Quantcast

EPA Union Also Wants to Boot Pruitt

Popular
Liz Gorman / Bellvisuals.com

Another key group wants embattled U.S. Environmental Protection Agency (EPA) head Scott Pruitt out of a job—his employees.

On Wednesday John O'Grady, the president of the American Federation of Government Employees Council 238, the union that represents more than half of EPA employees, announced that the council would join the nation-wide campaign to #BootPruitt, Bloomberg reported.


In an interview reported by Bloomberg, O'Grady explained the council's decision to call for Pruitt's ouster. "Every step of the way it seems like he is doing what he can to keep the EPA from doing its job," O'Grady said. "He's creating a real mess and I'm not sure he cares."

This isn't the first time that EPA employees have expressed frustration with Pruitt's priorities and policies. O'Grady is also the spokesperson for Save the U.S. EPA, a joint campaign formed by his union and the American Federation of Government Employees to stop Pruitt and the Trump administration from passing a budget that would decimate jobs and programs.

Liz Gorman / Bellvisuals.com

In an interview about that campaign with The Revelator, O'Grady explained why Pruitt's effort to rollback environmental regulations really is a labor issue for the agency's staff.

"Imagine if you're a great football player and you were brought on by the team to win Super Bowls, and then you're told, no, you have to play soccer. It's kind of similar. These people come on board EPA because they're dedicated to protecting human health and the environment. And then they're basically not allowed to do their jobs, and that's creating a lot of frustration."

But by signing on to the Boot Pruitt campaign, the union is coming out against Pruitt specifically and not just his policies.

The Boot Pruitt campaign was launched on March 28 by the Sierra Club, Friends of the Earth, League of Conservation Voters, Natural Resources Defense Council, Environmental Defense Fund, Hip Hop Caucus, Green for All, Green Latinos, Center for American Progress Action and Defend Our Future.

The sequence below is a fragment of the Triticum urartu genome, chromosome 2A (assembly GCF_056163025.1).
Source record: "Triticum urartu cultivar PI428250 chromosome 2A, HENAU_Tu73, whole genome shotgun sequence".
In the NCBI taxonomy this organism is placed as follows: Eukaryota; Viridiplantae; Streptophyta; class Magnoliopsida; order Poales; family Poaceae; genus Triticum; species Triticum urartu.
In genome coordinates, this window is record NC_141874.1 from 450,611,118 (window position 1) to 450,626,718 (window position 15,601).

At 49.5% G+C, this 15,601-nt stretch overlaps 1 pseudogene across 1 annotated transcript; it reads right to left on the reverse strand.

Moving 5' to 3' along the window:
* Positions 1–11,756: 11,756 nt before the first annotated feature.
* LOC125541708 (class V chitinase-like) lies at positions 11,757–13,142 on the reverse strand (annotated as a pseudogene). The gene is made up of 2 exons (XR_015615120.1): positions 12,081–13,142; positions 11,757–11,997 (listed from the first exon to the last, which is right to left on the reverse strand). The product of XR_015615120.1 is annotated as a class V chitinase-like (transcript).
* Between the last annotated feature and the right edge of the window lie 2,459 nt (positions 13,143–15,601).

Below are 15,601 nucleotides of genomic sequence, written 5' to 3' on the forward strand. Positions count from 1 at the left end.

"[H]e's treating the health and safety of our nation and federal tax dollars just as carelessly as he treated the health and safety and taxpayers of Oklahoma. It's time for Pruitt to resign or be thrown out of office," director of the Oklahoma Sierra Club chapter Johnson Bridgewater said in a Sierra Club press release explaining the campaign.

Environmental activists haven't been the only ones calling for Pruitt to resign since news broke that Pruitt had rented a Washington, DC condo for $50 a night from an energy lobbyist and his wife.. Three Republican members of Congress have called for his resignation as of April 5, The Daily Beast reported.

There was speculation last week that President Trump might give Pruitt the boot himself after press secretary Sarah Huckabee Sanders said he was "not" OK with the condo arrangement.

But Trump doubled-down on his support for Pruitt via Twitter on Saturday, saying Pruitt was "doing a great job!"

EcoWatch Daily Newsletter

Natural Resources Defense Council

By Emily Deanne